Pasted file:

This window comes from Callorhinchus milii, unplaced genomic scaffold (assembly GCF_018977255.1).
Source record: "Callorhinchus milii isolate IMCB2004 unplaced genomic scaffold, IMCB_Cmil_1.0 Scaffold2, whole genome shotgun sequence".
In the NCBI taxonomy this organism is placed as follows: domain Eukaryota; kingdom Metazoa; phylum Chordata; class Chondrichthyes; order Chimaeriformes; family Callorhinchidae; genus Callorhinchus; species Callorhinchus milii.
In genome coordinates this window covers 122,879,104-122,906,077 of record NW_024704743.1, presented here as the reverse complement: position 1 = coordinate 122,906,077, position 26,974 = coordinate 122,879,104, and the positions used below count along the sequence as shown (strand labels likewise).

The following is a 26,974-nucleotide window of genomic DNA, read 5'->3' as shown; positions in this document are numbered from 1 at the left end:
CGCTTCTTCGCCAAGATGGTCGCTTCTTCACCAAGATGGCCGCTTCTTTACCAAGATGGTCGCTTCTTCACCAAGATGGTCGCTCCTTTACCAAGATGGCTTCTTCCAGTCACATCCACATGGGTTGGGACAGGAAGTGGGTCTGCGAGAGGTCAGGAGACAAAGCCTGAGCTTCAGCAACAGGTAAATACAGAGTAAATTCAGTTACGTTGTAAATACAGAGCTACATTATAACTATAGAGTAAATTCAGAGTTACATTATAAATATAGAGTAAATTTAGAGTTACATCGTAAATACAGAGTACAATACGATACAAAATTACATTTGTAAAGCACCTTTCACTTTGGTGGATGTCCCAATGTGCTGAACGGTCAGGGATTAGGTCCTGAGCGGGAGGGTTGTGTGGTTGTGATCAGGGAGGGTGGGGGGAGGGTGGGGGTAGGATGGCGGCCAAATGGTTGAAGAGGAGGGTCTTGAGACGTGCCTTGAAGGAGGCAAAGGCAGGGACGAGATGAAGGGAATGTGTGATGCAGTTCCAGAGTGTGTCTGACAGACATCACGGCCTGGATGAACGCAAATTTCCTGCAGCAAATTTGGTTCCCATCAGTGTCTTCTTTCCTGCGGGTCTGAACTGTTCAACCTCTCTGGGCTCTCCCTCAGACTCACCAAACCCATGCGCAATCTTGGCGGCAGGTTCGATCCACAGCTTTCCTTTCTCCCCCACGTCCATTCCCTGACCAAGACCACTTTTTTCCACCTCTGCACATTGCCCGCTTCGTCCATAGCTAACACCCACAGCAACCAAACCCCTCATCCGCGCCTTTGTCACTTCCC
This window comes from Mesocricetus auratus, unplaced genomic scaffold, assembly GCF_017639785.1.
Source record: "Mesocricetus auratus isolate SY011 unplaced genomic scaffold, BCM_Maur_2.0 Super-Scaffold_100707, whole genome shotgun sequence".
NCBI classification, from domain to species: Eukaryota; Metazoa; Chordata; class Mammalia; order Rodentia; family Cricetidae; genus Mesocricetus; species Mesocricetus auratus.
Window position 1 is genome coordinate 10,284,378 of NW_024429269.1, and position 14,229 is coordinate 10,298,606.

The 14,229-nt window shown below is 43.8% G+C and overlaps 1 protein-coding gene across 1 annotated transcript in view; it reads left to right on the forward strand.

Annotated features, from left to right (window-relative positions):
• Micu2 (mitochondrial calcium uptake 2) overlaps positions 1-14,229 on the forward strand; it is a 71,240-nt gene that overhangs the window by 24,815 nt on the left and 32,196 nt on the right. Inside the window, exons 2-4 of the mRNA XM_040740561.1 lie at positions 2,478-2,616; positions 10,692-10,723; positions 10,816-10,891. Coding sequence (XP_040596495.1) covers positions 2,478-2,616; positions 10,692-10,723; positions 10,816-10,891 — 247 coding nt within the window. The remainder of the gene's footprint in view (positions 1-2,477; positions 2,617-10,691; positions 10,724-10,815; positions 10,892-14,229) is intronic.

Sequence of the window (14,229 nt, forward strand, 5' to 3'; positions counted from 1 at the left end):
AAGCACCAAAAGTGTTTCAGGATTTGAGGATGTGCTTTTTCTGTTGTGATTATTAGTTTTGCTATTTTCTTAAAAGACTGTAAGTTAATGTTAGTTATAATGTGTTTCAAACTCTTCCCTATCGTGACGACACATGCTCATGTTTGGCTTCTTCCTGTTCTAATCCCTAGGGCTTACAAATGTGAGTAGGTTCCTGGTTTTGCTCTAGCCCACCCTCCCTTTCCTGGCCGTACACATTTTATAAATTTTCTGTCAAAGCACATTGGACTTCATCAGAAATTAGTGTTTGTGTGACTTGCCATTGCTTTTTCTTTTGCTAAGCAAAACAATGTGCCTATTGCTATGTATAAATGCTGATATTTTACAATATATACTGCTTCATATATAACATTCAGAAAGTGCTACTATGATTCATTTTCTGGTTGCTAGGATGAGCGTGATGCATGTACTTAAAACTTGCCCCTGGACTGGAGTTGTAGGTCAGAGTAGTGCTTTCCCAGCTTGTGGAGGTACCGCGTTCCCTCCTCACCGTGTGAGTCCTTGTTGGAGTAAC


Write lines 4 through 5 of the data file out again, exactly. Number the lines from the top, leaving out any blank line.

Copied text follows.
In genome coordinates this window covers 122,879,104-122,906,077 of record NW_024704743.1, presented here as the reverse complement: position 1 = coordinate 122,906,077, position 26,974 = coordinate 122,879,104, and the positions used below count along the sequence as shown (strand labels likewise).

The following is a 26,974-nucleotide window of genomic DNA, read 5'->3' as shown; positions in this document are numbered from 1 at the left end: